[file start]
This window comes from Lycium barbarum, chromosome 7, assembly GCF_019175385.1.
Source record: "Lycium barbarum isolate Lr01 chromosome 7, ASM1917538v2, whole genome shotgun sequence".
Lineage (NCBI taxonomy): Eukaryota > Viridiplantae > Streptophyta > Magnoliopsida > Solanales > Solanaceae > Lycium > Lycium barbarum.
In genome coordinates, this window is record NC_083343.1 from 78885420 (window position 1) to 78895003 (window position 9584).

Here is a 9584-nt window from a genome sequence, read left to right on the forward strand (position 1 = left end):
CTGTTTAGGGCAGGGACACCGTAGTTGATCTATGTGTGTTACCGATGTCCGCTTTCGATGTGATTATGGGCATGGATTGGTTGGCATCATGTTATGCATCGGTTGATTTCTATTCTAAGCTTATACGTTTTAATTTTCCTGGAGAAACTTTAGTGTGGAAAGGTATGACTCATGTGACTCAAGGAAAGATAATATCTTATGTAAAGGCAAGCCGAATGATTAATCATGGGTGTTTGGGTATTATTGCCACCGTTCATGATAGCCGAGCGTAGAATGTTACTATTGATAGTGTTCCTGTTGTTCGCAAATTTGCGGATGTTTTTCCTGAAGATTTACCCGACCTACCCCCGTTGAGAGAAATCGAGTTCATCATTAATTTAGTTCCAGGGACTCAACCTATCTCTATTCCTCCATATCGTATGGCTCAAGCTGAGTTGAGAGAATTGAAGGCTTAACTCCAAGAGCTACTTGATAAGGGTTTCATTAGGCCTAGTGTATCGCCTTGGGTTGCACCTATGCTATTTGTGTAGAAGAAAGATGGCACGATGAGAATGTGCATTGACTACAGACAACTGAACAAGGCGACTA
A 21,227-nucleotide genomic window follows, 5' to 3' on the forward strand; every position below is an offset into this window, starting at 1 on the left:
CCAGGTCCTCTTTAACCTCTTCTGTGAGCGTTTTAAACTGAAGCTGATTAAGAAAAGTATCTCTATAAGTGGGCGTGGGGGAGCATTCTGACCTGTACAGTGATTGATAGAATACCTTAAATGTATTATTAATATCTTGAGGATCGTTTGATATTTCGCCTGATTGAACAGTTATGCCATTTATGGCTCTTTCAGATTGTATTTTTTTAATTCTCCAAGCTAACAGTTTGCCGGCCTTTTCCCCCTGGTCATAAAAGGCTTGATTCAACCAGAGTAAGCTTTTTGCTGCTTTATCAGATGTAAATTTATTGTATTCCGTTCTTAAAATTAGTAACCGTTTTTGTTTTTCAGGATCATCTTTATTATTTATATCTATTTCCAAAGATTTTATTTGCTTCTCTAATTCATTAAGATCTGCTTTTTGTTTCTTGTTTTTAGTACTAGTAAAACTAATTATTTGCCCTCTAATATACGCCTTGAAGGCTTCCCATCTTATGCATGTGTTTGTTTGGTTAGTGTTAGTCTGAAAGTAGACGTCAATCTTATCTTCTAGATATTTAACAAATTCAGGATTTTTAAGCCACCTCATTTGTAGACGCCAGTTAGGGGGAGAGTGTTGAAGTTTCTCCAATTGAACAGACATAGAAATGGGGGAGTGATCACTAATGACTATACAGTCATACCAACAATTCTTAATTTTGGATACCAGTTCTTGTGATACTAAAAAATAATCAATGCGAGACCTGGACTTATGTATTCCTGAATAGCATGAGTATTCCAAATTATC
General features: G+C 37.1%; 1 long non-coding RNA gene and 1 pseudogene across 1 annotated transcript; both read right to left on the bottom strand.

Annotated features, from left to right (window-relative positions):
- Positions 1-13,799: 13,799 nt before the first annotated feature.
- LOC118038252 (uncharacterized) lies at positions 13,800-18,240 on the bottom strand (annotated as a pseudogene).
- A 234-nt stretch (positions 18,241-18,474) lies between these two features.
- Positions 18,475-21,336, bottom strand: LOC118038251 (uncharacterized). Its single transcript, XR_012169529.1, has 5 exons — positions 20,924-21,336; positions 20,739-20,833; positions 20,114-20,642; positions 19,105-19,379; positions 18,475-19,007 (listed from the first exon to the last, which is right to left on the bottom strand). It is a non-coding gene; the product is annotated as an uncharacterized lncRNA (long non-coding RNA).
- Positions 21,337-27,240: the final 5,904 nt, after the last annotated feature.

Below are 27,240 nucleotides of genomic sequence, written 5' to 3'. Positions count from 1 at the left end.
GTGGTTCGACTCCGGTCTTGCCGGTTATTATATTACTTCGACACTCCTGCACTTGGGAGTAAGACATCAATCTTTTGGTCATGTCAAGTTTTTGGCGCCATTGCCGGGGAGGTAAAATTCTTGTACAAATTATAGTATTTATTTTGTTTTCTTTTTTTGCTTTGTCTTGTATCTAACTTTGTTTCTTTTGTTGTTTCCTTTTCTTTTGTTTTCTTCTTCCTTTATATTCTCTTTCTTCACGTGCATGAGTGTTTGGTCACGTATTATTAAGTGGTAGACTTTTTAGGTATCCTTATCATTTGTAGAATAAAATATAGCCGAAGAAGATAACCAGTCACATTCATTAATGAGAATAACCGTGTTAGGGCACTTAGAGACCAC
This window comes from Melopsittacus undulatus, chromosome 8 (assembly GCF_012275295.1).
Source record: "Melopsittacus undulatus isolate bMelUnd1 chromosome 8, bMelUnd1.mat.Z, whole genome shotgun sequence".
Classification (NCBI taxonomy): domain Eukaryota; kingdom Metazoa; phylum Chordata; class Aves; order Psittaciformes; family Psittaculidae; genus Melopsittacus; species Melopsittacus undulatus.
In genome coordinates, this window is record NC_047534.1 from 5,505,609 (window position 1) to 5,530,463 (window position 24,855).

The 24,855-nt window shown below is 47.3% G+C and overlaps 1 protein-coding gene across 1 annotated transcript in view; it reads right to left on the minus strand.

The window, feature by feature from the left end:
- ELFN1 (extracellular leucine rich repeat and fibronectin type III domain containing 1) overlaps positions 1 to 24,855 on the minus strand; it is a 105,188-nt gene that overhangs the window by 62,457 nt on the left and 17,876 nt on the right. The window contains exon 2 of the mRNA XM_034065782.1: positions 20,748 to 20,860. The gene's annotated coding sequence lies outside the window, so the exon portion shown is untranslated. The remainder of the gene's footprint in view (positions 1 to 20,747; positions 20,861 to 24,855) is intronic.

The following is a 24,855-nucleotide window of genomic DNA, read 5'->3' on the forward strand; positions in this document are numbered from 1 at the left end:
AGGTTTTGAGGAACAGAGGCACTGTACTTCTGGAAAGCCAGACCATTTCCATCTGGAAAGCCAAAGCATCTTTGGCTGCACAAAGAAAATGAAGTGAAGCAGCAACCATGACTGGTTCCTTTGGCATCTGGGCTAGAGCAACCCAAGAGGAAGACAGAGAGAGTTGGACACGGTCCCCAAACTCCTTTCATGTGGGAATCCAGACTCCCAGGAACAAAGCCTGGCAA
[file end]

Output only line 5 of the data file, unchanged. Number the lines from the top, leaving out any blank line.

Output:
Here is a 9584-nt window from a genome sequence, read left to right on the forward strand (position 1 = left end):